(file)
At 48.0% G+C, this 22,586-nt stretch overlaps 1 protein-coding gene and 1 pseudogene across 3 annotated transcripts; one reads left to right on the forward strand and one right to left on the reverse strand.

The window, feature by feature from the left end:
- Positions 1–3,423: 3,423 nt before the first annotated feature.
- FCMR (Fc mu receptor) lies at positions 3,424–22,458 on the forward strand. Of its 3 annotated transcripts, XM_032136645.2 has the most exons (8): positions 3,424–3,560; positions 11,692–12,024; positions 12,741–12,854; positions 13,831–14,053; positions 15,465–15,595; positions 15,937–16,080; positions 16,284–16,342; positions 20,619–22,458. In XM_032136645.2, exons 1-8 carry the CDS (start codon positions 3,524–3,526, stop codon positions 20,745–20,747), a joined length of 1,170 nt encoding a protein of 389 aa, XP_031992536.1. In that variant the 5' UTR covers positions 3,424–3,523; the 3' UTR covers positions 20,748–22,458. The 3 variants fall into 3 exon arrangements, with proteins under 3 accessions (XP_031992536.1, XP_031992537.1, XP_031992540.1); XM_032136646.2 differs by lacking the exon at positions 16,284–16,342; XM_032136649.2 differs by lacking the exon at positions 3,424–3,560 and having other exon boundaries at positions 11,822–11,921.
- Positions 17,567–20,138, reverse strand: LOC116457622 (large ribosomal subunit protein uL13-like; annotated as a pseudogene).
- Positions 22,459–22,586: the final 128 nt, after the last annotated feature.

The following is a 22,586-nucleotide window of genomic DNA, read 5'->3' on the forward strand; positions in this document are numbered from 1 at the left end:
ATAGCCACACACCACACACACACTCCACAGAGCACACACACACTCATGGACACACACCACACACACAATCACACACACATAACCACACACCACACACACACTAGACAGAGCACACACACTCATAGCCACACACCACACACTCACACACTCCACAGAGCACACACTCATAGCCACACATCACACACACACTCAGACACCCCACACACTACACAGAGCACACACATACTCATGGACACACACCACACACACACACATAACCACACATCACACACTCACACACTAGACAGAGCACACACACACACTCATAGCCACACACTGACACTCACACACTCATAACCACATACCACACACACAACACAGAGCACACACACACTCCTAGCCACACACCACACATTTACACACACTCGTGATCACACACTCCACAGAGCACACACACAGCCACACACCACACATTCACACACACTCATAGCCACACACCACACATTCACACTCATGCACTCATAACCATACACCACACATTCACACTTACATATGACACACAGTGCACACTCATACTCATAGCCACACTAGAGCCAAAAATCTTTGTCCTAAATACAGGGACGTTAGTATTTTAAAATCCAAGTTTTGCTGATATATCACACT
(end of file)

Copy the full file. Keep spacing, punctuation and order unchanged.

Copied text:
At 48.0% G+C, this 22,586-nt stretch overlaps 1 protein-coding gene and 1 pseudogene across 3 annotated transcripts; one reads left to right on the forward strand and one right to left on the reverse strand.

The window, feature by feature from the left end:
- Positions 1–3,423: 3,423 nt before the first annotated feature.
- FCMR (Fc mu receptor) lies at positions 3,424–22,458 on the forward strand. Of its 3 annotated transcripts, XM_032136645.2 has the most exons (8): positions 3,424–3,560; positions 11,692–12,024; positions 12,741–12,854; positions 13,831–14,053; positions 15,465–15,595; positions 15,937–16,080; positions 16,284–16,342; positions 20,619–22,458. In XM_032136645.2, exons 1-8 carry the CDS (start codon positions 3,524–3,526, stop codon positions 20,745–20,747), a joined length of 1,170 nt encoding a protein of 389 aa, XP_031992536.1. In that variant the 5' UTR covers positions 3,424–3,523; the 3' UTR covers positions 20,748–22,458. The 3 variants fall into 3 exon arrangements, with proteins under 3 accessions (XP_031992536.1, XP_031992537.1, XP_031992540.1); XM_032136646.2 differs by lacking the exon at positions 16,284–16,342; XM_032136649.2 differs by lacking the exon at positions 3,424–3,560 and having other exon boundaries at positions 11,822–11,921.
- Positions 17,567–20,138, reverse strand: LOC116457622 (large ribosomal subunit protein uL13-like; annotated as a pseudogene).
- Positions 22,459–22,586: the final 128 nt, after the last annotated feature.

The following is a 22,586-nucleotide window of genomic DNA, read 5'->3' on the forward strand; positions in this document are numbered from 1 at the left end:
ATAGCCACACACCACACACACACTCCACAGAGCACACACACACTCATGGACACACACCACACACACAATCACACACACATAACCACACACCACACACACACTAGACAGAGCACACACACTCATAGCCACACACCACACACTCACACACTCCACAGAGCACACACTCATAGCCACACATCACACACACACTCAGACACCCCACACACTACACAGAGCACACACATACTCATGGACACACACCACACACACACACATAACCACACATCACACACTCACACACTAGACAGAGCACACACACACACTCATAGCCACACACTGACACTCACACACTCATAACCACATACCACACACACAACACAGAGCACACACACACTCCTAGCCACACACCACACATTTACACACACTCGTGATCACACACTCCACAGAGCACACACACAGCCACACACCACACATTCACACACACTCATAGCCACACACCACACATTCACACTCATGCACTCATAACCATACACCACACATTCACACTTACATATGACACACAGTGCACACTCATACTCATAGCCACACTAGAGCCAAAAATCTTTGTCCTAAATACAGGGACGTTAGTATTTTAAAATCCAAGTTTTGCTGATATATCACACT